Humidity changes from North to South

Before I moved to North Carolina I got rid of the cabinet I had modified to keep my guitars humidified during New England winters. I sold many instruments to prepare for the move and now have fewer that would need humidification. And, North Carolina — do I even need to worry about humidity down here.

The answer regarding local humidity is it depends. I checked weather history for the area from last year and discovered there wasn’t a single day during the winter months that the average humidity was lower than 40%. There are some caveats about that. First, there were some days when the lowest humidity was under 40%. Second, indoor humidity with heat might be less than outdoors when it is cold.

I discovered the real answer last week. The outdoor temperature has been under fifty degrees and the indoor humidity has been dropping. My digital hygrometers tell me the indoor humidity is now 29%. And I don’t have a humidified guitar cabinet anymore. What do I do now?

Gibson LG-1 crack due to humidity and mistreatment
humidity crack

I could have watched, waited and hoped. How protective of your instruments do you need to be? Again, it depends on your tolerance for risk and the instruments. I have no problem leaving my inexpensive ukuleles out without humidification. But I’m not going to leave my classical guitar, Martin acoustic and Eastman jazz guitar out when the humidity falls. Still, although 40 to 50% Relative Humidity (RH) is ideal, short exposures to lower humidities shouldn’t be a problem. Not a problem but still a risk. Long term exposure to dry conditions is a problem.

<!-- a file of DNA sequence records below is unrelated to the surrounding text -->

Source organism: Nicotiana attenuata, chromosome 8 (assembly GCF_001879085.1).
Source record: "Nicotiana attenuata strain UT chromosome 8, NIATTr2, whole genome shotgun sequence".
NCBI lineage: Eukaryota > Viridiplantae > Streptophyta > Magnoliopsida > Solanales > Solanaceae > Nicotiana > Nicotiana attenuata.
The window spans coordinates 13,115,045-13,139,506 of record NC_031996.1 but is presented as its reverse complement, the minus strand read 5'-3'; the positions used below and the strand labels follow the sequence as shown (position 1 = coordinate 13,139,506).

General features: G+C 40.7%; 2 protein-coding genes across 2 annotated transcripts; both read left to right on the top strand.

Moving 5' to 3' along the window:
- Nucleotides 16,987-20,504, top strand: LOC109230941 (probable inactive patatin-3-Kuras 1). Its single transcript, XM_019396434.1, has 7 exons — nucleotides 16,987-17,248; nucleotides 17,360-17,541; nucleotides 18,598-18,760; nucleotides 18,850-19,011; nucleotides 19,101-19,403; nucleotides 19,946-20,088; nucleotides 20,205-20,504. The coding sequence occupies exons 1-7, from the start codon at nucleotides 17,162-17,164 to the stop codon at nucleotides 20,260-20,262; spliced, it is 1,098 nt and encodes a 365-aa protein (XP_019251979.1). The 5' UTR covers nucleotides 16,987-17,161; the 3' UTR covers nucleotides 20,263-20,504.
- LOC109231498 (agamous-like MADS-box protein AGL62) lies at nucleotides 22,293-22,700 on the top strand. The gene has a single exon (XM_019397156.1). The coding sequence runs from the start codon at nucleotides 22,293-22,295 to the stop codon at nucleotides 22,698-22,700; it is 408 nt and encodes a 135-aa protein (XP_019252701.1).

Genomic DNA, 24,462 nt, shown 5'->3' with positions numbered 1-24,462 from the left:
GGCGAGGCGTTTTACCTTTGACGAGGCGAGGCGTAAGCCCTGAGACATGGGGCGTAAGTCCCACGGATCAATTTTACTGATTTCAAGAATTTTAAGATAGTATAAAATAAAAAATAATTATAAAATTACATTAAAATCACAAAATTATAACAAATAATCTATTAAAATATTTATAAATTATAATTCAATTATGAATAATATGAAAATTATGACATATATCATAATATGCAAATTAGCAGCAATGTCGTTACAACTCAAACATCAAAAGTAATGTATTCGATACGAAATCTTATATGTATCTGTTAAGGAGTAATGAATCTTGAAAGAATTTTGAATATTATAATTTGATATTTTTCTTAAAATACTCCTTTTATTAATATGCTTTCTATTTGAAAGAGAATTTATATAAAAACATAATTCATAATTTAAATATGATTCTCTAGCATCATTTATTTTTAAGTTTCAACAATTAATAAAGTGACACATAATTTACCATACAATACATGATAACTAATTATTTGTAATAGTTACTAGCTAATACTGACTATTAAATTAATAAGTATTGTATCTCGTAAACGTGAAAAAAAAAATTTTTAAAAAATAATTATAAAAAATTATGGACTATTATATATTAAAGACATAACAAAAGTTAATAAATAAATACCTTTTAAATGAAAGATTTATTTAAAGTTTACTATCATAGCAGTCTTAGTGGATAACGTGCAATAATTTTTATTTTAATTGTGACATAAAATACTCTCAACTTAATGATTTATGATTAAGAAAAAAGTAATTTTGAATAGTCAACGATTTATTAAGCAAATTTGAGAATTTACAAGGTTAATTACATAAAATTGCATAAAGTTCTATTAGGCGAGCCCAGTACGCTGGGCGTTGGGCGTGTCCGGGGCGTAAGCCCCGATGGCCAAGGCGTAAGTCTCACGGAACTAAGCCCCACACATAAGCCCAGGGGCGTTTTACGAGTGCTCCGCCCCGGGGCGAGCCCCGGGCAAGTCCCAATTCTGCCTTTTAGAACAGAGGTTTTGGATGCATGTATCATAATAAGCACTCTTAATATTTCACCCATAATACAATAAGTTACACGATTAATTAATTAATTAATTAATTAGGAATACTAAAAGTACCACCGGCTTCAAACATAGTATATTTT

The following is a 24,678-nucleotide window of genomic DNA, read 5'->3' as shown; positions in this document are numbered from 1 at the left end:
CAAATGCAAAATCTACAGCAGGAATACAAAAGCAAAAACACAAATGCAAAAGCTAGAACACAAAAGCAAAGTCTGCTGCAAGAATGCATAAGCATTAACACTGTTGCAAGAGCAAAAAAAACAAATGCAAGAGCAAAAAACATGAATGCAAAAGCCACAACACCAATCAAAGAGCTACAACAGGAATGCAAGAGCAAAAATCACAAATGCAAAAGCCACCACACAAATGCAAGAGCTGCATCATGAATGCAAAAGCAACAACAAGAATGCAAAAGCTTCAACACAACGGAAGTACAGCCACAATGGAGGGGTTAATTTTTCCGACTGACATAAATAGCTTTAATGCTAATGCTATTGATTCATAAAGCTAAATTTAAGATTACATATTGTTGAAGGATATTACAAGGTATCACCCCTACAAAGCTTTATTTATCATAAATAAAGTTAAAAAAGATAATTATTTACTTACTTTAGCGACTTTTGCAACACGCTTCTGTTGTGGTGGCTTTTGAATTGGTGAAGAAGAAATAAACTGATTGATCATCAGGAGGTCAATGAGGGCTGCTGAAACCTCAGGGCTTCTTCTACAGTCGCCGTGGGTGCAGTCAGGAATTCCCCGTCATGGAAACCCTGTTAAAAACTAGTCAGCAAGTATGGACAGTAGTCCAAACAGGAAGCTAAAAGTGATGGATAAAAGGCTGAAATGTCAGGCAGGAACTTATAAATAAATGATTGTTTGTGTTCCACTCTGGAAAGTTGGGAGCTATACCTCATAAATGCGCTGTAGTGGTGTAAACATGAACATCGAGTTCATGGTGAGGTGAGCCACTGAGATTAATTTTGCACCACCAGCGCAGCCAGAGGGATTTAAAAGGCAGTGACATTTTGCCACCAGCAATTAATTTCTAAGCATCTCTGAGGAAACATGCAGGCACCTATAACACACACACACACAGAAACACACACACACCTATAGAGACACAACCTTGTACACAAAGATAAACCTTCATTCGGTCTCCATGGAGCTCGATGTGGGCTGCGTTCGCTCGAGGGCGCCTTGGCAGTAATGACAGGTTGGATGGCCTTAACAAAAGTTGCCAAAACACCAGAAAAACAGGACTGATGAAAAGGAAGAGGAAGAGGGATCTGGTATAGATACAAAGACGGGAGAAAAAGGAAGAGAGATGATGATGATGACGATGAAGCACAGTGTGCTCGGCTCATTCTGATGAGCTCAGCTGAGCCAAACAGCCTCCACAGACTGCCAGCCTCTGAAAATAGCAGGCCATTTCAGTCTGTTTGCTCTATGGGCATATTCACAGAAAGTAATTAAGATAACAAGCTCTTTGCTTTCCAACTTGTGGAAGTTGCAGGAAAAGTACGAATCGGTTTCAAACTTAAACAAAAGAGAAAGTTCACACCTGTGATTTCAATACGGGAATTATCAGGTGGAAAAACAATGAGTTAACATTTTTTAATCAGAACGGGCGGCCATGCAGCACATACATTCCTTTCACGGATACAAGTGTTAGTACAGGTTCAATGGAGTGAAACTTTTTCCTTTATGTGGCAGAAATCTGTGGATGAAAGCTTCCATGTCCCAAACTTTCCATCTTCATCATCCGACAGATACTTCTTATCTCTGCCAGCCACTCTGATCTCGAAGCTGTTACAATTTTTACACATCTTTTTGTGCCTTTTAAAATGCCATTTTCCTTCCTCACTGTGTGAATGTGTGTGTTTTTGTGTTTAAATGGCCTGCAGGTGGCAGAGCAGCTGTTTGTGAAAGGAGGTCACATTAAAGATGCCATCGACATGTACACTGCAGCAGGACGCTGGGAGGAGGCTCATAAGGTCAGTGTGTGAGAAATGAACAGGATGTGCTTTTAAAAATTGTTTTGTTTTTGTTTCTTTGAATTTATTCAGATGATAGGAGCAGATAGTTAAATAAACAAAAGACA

The next thing I could have done — and had done back when I was in New England — is humidify the area where the instruments are stored. I could have put a small humidifier in the room or even in a closet with the guitars. But, for now, I’ve done something else which I’ve recommended before.

I purchased the D’Addario Humidipak humidification system. The system consists of three bags of a salt solution sealed in bags that let air in and out but prevent liquid from leaking out of the bags. Two of these are suspended in an outer bag between the guitar strings while the third is placed under the head of the guitar in its case. This system is alleged to keep the humidity between 40 and 50% when the case is closed and should last a minimum of two months.

Although D’Addario recommends replacement if the bags dry out, users have shared ways to extend the use of the paks. The first thing you could do is to include a more conventional humidification system in your guitar case such as an Oasis humidifier. The D’Addario system adds or removes humidity as needed while the Oasis only adds humidity. Using the two together during dry months allows the D’Addario system to last longer while insuring that the humidity isn’t too high. So far I haven’t done this but I will be watching to see if I should add additional humidification to my cases.

The second thing users have shared is how to restore a dried out Humidipak. It’s best to start this before the paks are too dry. The trick is to place the packs in a sealed container with a source of humidity. You don’t want to directly wet the humidipaks. For example, place the dry humidpaks in a zipper seal plastic bag along with a small bowl of water and seal them together. After a while, the humidipaks should be regenerated and ready to use again.

I don’t expect it to ever be as dry here in North Carolina as it was near Boston but I’m still going to protect my better instruments when the humidity drops much below 40% RH.


FYI – here’s the digital hygrometer I’m currently using to check on the indoor humidity. They’re inexpensive enough that I’ve got several of them.

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